O'Hear therefore finds himself in exactly the same position as the author of Ecclesiastes who saw that everything was `meaningless . . . under the sun [i.e. without reference to a transcendent God].' (Ecclesiastes 1:2-3.) It seems to me that embracing the existence of God is the only way for O'Hear to escape from the pit of nihilistic despair. Here then is an experiential, existential aesthetic argument that works by proposing an adequate, integrated, intellectually and aesthetically satisfying world-view.
More recently, in After Progress (Bloomsbury, 1999), O'Hear seems to have drawn closer to the acknowledgement of "what the religions have referred to variously as God or Brahman or the One" , concluding that:
- Through art, particularly the great masterpieces of the past, we do have intimations of beauty, of order, of divinity, even, way beyond the biological. . . in appreciating the beauty of the world. . . we are seeing the world as endowed with value and meaning. . . In responding to our experience of the world in moral and aesthetic ways, we are implying that there is something to be responded to. . . We are seeing the world and our own existence as created. . . seeing the world as animated by some higher quasi-personal purpose, operating through and behind the material process revealed and studied by natural science." 
As F.R.Tennant wrote: `God reveals Himself. . . in many ways; and some men enter His Temple by Gate Beautiful.' 
Aesthetic Experience and Longing for God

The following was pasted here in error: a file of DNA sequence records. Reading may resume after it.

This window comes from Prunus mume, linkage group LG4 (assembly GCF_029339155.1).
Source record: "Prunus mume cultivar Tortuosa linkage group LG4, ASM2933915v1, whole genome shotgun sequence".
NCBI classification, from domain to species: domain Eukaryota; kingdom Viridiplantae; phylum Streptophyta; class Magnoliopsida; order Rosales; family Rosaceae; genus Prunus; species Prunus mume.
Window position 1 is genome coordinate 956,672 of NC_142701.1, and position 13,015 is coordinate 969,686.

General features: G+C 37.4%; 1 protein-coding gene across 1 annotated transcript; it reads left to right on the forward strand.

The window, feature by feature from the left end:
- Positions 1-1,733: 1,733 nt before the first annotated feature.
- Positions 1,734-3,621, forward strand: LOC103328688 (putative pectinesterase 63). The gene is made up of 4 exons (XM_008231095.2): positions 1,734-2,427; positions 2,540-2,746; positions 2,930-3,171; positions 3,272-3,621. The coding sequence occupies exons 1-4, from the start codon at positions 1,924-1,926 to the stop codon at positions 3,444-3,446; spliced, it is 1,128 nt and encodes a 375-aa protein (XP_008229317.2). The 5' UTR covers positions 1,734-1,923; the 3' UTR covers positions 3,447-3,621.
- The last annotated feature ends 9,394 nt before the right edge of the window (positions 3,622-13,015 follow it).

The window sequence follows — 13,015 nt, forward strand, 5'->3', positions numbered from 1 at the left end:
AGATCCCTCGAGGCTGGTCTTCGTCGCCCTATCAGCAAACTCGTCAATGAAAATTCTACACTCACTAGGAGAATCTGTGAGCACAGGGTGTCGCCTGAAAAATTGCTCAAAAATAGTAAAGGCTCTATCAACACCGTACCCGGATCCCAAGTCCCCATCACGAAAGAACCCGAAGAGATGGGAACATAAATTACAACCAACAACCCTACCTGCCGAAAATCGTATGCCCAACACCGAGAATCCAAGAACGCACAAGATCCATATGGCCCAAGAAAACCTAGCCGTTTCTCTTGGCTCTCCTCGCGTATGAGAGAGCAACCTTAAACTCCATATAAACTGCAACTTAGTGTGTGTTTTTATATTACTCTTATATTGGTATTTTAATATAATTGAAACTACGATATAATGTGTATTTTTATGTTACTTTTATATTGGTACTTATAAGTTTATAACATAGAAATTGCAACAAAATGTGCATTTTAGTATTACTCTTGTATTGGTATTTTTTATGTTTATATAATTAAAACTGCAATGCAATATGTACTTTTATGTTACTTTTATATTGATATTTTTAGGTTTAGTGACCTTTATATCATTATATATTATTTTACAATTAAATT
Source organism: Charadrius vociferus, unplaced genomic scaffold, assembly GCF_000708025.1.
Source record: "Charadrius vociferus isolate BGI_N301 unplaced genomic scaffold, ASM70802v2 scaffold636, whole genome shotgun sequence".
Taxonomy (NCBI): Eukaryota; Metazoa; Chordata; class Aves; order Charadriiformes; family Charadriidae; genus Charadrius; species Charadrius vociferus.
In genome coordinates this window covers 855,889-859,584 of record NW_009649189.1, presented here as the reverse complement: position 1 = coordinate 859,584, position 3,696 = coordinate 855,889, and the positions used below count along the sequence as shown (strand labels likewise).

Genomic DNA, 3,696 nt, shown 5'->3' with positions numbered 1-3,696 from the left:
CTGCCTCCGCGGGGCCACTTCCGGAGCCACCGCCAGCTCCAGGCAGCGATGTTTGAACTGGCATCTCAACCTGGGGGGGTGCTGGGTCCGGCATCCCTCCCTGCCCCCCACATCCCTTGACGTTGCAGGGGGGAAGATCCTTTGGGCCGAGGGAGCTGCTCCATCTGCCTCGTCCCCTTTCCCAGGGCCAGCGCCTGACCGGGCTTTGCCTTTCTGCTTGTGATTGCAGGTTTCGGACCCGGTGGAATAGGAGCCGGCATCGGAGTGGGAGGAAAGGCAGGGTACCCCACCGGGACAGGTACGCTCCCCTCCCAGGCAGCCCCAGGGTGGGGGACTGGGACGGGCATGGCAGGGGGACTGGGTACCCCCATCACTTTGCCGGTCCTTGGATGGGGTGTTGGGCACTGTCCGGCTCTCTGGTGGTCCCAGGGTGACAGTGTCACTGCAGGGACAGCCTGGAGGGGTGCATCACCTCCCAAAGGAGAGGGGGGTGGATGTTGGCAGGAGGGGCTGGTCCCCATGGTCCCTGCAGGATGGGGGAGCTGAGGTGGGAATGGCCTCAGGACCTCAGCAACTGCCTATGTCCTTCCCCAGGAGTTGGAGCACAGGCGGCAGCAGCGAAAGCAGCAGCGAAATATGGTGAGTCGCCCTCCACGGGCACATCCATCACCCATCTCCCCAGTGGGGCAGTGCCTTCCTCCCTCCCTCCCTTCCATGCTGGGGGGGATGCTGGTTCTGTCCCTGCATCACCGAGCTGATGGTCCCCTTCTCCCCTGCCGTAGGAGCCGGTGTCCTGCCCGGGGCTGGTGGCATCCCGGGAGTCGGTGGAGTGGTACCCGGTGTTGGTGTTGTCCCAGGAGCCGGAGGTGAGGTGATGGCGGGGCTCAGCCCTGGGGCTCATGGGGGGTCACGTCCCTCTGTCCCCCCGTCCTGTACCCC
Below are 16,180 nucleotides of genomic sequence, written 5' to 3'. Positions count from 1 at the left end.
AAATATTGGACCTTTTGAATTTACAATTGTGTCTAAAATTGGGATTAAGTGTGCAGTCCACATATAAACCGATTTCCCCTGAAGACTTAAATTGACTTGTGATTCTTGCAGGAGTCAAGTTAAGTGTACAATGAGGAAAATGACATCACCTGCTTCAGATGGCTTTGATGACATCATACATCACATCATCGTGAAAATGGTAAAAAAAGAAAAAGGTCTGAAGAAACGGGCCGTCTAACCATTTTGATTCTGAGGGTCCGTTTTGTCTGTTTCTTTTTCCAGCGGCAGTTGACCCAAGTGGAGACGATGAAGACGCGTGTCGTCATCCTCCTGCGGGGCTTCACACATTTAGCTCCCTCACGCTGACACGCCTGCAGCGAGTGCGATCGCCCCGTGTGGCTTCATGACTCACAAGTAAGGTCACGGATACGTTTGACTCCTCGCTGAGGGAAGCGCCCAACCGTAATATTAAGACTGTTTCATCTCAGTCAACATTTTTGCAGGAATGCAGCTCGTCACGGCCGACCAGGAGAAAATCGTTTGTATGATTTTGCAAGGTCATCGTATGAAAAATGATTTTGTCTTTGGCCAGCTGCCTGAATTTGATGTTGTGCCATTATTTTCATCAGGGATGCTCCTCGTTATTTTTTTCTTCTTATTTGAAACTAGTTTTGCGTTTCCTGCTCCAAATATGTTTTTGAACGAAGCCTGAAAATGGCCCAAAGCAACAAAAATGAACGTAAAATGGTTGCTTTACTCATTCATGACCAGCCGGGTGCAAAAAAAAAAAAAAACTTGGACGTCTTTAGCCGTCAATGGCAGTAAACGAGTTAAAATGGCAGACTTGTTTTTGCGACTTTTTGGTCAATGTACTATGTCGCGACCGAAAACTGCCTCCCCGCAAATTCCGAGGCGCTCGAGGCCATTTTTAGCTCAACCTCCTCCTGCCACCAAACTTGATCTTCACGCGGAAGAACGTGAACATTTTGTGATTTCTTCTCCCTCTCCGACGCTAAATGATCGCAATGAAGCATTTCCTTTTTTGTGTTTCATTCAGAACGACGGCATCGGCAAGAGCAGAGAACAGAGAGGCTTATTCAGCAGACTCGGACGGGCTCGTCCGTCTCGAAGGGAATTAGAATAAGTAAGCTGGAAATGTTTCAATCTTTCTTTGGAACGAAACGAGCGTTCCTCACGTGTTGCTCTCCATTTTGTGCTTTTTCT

If God exists and has designed us for relationship with Himself, as Christianity claims, one would expect people to find contentment only within such a relationship and to show signs of deprivation if such a relationship is lacking. That there is a deep need for God within the human heart was recognised by the biblical songwriter who wrote that `As a deer longs for streams of cool water, so I long for you, O God.' (Psalm 42:1, G.N.B.) Christian writers through the ages have echoed this theme of longing. Augustine wrote in his Confessions that: `You made us for yourself, O Lord, and our hearts are restless till they rest in you.' Pascal wrote of how `There is a god-shaped vacuum in the heart of every man, and only God can fill it.' 
Many atheists also recognize the existence of a restless, unfulfilled desire for something more. Katharine Tait said this about her father, the famous atheist philosopher Bertrand Russell: `Somewhere at the back of my father's mind, at the bottom of his heart, in the depth of his soul, there was an empty space that had once been filled by God and he never found anything else to put in it.'  Russell himself acknowledged that: `The centre of me is always and eternally a terrible pain - a curious wild pain - a searching for something beyond what the world contains.' 
That this restless desire apart from God predicted by the theistic hypothesis exists, and that people who believe they have discovered relationship with God seem to have discovered the object that satiates this desire, is evidence in favor of the theistic hypothesis; empirical confirmation of Jesus' claim that: `this is eternal life: that they may know you, the only true God, and Jesus Christ, whom you have sent.' (John 17:3.) As Pascal argued:
- Man tries unsuccessfully to fill this void with everything that surrounds him, seeking in absent things the help he cannot find in those that are present, but all are incapable of it. This infinite abyss can be filled only with an infinite. . . object. . . God himself. 
Pascal here perfectly describes secular culture in its futile search for fulfillment apart from God. As Roger Scruton observes: `The desolation of the god-forsaken city is proof of that higher world from which the soul descends.' 
This desire for God (which pulls against our sinful desire to be our own god) was discussed by Thomas Aquinas and (though unpublished) by Pascal; but it was left to C.S.Lewis to present it as an argument for the Heaven of `eternal life' with God: